Apparently, Project Wing brought airborne burritos to Virginia Tech last year as preparation for something bigger. Alphabet X's experimental project is now dropping burritos (and medicine) from the skies of Australia as part of a series of tests to figure out how to run a drone delivery service efficiently. Project Wing Co-Lead James Ryan Burgess said they've teamed up with Australia Mexican food chain Guzman y Gomez and pharmacy chain Chemist Warehouse to drop off orders to testers living in a rural area. These testers usually have to take a 40-minute round trip by car to get to the nearest grocery or restaurant, making them the perfect subjects for Wing's experiments.
Project Wing has to conduct these tests, because while it has a system that can pre-configure routes, its drones rely on on-board sensors to avoid obstacles. The more tests the sensors go through, the better they become at protecting the UAVs from collision. Of course, the drones don't have tall buildings to look out for in a rural setting, but baby steps are a must.
Burgess said dropping off burritos will help them fine tune the logistics of getting food to customers while it's still hot. It'll also help them figure out how much time to give restos to cook, pack and load food. Delivering over-the-counter meds, vitamins and other items you can buy from drugstores, on the other hand, will help them conjure up the perfect way to pack different items and to optimize how many items can be delivered per flight.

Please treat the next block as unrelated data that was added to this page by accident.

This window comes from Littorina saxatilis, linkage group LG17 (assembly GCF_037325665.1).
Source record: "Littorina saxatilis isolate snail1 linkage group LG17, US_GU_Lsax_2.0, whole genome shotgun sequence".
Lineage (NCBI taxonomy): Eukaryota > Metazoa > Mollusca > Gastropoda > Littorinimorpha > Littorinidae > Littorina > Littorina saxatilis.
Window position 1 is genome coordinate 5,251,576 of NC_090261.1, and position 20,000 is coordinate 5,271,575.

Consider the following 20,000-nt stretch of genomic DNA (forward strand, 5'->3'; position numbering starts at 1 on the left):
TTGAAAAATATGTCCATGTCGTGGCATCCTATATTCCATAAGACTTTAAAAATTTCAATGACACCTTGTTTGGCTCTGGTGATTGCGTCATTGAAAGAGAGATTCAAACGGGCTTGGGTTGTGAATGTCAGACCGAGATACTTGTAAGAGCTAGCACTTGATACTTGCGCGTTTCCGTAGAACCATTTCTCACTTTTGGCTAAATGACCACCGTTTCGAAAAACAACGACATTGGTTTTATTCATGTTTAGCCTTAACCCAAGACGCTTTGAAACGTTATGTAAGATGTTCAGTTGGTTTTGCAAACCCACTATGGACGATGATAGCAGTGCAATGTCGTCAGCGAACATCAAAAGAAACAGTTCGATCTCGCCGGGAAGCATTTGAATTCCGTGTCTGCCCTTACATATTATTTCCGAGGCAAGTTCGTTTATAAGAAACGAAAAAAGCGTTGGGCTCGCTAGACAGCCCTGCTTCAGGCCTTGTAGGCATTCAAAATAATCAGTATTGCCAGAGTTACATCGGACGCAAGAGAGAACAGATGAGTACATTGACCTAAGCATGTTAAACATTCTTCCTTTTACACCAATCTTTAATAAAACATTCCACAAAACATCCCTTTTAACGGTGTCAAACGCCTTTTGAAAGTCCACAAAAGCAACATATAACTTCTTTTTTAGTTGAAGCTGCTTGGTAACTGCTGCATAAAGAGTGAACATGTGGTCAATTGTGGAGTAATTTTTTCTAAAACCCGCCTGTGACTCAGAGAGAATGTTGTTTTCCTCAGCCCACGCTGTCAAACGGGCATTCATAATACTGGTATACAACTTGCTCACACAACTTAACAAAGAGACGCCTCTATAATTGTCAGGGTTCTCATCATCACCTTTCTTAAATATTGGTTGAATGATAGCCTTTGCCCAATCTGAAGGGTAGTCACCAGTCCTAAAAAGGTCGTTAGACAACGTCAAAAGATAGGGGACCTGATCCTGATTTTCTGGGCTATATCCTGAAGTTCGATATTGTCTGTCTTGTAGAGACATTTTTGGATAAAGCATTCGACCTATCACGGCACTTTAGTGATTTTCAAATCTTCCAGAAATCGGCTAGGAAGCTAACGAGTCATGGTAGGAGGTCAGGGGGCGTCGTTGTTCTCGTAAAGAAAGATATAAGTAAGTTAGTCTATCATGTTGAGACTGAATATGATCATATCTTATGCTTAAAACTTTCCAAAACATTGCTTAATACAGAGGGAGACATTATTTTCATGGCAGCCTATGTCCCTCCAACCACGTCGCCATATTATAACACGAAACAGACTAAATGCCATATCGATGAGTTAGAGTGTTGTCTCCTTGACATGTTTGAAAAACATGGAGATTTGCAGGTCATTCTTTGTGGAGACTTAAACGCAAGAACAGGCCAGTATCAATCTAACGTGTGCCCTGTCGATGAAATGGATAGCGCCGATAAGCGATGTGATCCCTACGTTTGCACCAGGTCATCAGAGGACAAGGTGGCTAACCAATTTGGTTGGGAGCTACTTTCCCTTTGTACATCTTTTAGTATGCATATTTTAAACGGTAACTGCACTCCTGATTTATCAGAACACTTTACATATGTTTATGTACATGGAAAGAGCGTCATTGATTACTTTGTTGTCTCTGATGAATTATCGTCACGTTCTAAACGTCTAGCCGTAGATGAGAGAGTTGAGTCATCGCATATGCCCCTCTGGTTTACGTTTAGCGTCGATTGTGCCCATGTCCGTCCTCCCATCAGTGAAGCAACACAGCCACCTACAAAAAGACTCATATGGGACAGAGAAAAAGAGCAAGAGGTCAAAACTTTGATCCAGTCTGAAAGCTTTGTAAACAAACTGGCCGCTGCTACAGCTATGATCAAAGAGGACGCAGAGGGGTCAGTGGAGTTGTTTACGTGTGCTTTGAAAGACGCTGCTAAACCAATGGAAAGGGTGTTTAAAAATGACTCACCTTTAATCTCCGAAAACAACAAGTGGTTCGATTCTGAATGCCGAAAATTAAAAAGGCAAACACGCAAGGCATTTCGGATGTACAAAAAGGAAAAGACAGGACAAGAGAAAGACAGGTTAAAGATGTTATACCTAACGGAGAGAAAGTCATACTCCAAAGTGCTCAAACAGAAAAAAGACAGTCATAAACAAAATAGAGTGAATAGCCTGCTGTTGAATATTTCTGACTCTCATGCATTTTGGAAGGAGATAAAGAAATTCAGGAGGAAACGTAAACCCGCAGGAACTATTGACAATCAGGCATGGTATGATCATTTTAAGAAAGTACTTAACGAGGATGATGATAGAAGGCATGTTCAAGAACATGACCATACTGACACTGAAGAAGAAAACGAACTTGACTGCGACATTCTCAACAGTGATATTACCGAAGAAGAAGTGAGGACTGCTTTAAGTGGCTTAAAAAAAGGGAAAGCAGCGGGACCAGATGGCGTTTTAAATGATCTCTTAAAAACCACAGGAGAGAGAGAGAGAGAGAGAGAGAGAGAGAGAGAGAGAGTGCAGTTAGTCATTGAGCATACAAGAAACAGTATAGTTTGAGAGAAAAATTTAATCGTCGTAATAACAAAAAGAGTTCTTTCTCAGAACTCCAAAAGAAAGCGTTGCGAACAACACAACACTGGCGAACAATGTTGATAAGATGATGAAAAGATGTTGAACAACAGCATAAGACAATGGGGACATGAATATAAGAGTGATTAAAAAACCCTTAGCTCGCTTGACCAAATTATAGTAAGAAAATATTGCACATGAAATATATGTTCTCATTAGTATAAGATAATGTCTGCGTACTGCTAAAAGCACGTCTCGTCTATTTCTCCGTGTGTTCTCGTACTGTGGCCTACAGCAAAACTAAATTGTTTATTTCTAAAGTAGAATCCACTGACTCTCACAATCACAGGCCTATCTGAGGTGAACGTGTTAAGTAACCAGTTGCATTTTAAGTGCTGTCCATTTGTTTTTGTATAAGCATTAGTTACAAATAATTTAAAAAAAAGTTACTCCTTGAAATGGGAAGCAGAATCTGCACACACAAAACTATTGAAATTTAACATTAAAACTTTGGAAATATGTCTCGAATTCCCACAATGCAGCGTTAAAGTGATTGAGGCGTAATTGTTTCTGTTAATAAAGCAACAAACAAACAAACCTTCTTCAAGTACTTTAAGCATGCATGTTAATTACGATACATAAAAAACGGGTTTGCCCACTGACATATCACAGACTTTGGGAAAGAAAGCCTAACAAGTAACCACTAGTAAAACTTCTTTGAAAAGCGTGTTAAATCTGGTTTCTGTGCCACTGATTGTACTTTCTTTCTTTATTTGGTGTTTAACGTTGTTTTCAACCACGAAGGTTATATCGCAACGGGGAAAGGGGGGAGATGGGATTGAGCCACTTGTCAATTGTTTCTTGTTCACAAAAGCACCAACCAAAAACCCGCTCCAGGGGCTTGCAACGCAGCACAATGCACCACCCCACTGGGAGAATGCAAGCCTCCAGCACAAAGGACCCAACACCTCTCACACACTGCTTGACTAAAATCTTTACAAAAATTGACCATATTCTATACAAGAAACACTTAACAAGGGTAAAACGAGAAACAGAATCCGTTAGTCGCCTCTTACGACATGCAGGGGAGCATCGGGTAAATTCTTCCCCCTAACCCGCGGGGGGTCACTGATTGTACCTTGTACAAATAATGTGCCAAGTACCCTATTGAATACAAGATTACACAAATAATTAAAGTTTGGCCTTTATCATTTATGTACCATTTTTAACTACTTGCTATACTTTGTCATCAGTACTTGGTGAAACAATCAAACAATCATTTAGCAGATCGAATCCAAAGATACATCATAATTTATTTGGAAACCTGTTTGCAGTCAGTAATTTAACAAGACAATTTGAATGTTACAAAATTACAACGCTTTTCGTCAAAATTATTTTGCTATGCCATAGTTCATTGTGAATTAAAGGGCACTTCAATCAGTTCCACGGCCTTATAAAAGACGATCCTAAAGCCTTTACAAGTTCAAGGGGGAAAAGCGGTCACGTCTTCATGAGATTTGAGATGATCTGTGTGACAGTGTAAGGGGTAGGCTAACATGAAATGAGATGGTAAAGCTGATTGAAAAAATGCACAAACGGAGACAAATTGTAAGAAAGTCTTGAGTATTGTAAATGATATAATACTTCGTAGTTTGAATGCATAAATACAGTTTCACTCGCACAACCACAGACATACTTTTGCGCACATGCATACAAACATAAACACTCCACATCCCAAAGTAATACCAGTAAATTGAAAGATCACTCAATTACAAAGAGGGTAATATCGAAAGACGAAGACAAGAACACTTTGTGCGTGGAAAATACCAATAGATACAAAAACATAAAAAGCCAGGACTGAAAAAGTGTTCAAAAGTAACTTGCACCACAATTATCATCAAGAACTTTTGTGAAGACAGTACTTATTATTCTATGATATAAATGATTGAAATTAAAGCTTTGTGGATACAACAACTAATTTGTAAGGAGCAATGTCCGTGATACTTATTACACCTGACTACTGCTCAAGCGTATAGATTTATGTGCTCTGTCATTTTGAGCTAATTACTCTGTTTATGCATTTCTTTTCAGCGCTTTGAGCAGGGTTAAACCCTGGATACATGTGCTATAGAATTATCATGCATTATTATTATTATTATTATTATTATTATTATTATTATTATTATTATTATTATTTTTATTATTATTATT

"The information we gather from both of these test partners will help us build a system so that merchants of all kinds can focus on what they're good at -- like making food or helping people feel healthier -- rather than being distracted by complex delivery logistics."
Going by what he said, Project Wing most likely intends to conduct more tests... hopefully, in other parts of the globe, so more people can experience the thrill of waiting for airborne burritos.